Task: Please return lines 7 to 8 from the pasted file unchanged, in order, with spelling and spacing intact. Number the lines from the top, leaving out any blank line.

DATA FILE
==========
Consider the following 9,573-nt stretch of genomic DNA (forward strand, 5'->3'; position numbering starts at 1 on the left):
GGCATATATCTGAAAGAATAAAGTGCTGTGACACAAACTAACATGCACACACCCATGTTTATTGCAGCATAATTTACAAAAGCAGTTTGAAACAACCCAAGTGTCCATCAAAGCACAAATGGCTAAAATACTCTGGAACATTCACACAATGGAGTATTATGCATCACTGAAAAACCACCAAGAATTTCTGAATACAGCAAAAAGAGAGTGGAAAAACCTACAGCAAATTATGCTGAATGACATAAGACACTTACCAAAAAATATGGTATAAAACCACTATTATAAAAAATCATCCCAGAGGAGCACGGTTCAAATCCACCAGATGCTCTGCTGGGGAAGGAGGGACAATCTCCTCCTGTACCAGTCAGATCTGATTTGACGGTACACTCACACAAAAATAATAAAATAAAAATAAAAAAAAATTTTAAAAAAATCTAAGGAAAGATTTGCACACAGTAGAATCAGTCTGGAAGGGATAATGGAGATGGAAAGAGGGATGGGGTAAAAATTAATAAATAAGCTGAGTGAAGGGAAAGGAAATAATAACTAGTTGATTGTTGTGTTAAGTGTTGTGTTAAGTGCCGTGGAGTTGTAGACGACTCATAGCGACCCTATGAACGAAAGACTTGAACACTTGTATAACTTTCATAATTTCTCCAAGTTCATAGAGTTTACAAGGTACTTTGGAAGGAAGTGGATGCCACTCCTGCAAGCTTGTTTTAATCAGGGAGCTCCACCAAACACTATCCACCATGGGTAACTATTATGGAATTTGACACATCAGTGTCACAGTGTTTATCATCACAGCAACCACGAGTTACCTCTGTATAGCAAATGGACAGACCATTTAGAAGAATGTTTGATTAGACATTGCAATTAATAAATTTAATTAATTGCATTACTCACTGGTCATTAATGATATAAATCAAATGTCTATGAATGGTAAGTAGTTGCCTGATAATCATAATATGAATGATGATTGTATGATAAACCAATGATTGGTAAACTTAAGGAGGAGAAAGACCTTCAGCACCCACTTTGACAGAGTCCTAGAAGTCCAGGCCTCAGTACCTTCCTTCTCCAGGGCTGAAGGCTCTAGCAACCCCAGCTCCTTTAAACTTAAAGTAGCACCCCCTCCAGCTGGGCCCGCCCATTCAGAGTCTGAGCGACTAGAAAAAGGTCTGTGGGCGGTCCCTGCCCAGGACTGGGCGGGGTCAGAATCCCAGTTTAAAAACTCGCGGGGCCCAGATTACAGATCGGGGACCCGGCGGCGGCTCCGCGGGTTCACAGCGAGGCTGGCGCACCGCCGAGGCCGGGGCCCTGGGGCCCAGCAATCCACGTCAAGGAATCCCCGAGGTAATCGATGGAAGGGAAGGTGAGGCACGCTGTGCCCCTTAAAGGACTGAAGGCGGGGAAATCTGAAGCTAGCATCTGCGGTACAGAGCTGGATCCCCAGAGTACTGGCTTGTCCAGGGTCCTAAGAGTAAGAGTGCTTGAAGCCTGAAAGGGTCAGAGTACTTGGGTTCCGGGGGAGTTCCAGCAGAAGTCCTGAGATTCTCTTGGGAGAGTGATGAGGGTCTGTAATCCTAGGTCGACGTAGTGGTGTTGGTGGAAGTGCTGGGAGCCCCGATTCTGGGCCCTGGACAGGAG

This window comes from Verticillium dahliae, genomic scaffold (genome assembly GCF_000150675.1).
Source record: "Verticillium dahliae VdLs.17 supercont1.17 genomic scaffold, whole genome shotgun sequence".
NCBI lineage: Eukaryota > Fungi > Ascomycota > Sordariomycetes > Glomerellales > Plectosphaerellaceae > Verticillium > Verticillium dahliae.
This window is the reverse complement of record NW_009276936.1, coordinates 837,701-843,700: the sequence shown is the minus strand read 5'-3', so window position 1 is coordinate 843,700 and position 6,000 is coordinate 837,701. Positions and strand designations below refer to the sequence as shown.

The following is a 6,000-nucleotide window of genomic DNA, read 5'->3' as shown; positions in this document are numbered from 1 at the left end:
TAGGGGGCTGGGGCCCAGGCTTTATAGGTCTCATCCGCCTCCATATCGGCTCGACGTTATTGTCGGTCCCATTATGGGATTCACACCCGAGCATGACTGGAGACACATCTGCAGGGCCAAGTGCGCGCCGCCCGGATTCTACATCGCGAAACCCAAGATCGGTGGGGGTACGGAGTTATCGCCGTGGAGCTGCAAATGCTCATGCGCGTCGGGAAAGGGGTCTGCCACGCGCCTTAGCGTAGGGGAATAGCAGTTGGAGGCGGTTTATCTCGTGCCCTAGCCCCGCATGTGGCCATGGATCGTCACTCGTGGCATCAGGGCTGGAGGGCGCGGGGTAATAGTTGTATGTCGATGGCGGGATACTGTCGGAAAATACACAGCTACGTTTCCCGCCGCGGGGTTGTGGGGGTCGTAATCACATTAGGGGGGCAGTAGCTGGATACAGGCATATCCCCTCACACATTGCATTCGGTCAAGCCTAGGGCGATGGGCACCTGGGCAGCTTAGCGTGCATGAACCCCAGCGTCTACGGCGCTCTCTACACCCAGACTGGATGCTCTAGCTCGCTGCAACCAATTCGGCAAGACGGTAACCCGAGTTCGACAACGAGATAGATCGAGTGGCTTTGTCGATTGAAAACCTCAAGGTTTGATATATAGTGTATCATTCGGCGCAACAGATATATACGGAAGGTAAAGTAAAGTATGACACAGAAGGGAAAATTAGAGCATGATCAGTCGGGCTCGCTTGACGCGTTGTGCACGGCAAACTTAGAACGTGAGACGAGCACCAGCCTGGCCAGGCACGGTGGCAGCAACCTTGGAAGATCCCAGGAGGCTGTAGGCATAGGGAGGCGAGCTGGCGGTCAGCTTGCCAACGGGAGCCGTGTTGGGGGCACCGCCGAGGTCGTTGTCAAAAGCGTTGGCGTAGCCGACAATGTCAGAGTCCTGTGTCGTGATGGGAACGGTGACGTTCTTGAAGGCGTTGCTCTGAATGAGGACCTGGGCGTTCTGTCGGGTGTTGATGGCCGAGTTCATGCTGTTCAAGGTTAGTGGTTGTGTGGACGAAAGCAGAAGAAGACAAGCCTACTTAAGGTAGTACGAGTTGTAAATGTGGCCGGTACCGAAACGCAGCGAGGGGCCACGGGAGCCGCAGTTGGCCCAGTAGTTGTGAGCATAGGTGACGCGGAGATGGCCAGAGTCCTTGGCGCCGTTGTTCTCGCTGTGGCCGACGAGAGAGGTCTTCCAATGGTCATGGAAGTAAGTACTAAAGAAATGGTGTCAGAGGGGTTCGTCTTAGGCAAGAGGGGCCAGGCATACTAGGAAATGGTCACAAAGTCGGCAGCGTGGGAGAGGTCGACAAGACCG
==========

The following is a 6,000-nucleotide window of genomic DNA, read 5'->3' as shown; positions in this document are numbered from 1 at the left end:
TAGGGGGCTGGGGCCCAGGCTTTATAGGTCTCATCCGCCTCCATATCGGCTCGACGTTATTGTCGGTCCCATTATGGGATTCACACCCGAGCATGACTGGAGACACATCTGCAGGGCCAAGTGCGCGCCGCCCGGATTCTACATCGCGAAACCCAAGATCGGTGGGGGTACGGAGTTATCGCCGTGGAGCTGCAAATGCTCATGCGCGTCGGGAAAGGGGTCTGCCACGCGCCTTAGCGTAGGGGAATAGCAGTTGGAGGCGGTTTATCTCGTGCCCTAGCCCCGCATGTGGCCATGGATCGTCACTCGTGGCATCAGGGCTGGAGGGCGCGGGGTAATAGTTGTATGTCGATGGCGGGATACTGTCGGAAAATACACAGCTACGTTTCCCGCCGCGGGGTTGTGGGGGTCGTAATCACATTAGGGGGGCAGTAGCTGGATACAGGCATATCCCCTCACACATTGCATTCGGTCAAGCCTAGGGCGATGGGCACCTGGGCAGCTTAGCGTGCATGAACCCCAGCGTCTACGGCGCTCTCTACACCCAGACTGGATGCTCTAGCTCGCTGCAACCAATTCGGCAAGACGGTAACCCGAGTTCGACAACGAGATAGATCGAGTGGCTTTGTCGATTGAAAACCTCAAGGTTTGATATATAGTGTATCATTCGGCGCAACAGATATATACGGAAGGTAAAGTAAAGTATGACACAGAAGGGAAAATTAGAGCATGATCAGTCGGGCTCGCTTGACGCGTTGTGCACGGCAAACTTAGAACGTGAGACGAGCACCAGCCTGGCCAGGCACGGTGGCAGCAACCTTGGAAGATCCCAGGAGGCTGTAGGCATAGGGAGGCGAGCTGGCGGTCAGCTTGCCAACGGGAGCCGTGTTGGGGGCACCGCCGAGGTCGTTGTCAAAAGCGTTGGCGTAGCCGACAATGTCAGAGTCCTGTGTCGTGATGGGAACGGTGACGTTCTTGAAGGCGTTGCTCTGAATGAGGACCTGGGCGTTCTGTCGGGTGTTGATGGCCGAGTTCATGCTGTTCAAGGTTAGTGGTTGTGTGGACGAAAGCAGAAGAAGACAAGCCTACTTAAGGTAGTACGAGTTGTAAATGTGGCCGGTACCGAAACGCAGCGAGGGGCCACGGGAGCCGCAGTTGGCCCAGTAGTTGTGAGCATAGGTGACGCGGAGATGGCCAGAGTCCTTGGCGCCGTTGTTCTCGCTGTGGCCGACGAGAGAGGTCTTCCAATGGTCATGGAAGTAAGTACTAAAGAAATGGTGTCAGAGGGGTTCGTCTTAGGCAAGAGGGGCCAGGCATACTAGGAAATGGTCACAAAGTCGGCAGCGTGGGAGAGGTCGACAAGACCG